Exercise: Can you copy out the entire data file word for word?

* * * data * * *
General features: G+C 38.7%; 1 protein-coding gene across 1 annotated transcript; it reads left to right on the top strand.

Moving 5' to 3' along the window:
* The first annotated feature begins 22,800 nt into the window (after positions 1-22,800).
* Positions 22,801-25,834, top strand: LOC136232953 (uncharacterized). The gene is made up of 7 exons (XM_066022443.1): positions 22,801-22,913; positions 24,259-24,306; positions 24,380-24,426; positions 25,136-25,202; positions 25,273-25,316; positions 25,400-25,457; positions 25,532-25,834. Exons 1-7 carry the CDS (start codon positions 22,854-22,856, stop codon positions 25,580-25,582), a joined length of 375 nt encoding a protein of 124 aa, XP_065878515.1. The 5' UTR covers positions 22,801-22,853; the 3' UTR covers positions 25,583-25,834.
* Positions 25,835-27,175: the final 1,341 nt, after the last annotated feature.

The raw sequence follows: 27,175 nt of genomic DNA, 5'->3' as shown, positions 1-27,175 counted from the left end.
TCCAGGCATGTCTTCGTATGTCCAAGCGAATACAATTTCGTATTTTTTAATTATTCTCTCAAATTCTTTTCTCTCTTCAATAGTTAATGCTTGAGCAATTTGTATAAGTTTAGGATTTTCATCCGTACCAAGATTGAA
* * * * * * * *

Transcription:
General features: G+C 38.7%; 1 protein-coding gene across 1 annotated transcript; it reads left to right on the top strand.

Moving 5' to 3' along the window:
* The first annotated feature begins 22,800 nt into the window (after positions 1-22,800).
* Positions 22,801-25,834, top strand: LOC136232953 (uncharacterized). The gene is made up of 7 exons (XM_066022443.1): positions 22,801-22,913; positions 24,259-24,306; positions 24,380-24,426; positions 25,136-25,202; positions 25,273-25,316; positions 25,400-25,457; positions 25,532-25,834. Exons 1-7 carry the CDS (start codon positions 22,854-22,856, stop codon positions 25,580-25,582), a joined length of 375 nt encoding a protein of 124 aa, XP_065878515.1. The 5' UTR covers positions 22,801-22,853; the 3' UTR covers positions 25,583-25,834.
* Positions 25,835-27,175: the final 1,341 nt, after the last annotated feature.

The raw sequence follows: 27,175 nt of genomic DNA, 5'->3' as shown, positions 1-27,175 counted from the left end.
TCCAGGCATGTCTTCGTATGTCCAAGCGAATACAATTTCGTATTTTTTAATTATTCTCTCAAATTCTTTTCTCTCTTCAATAGTTAATGCTTGAGCAATTTGTATAAGTTTAGGATTTTCATCCGTACCAAGATTGAA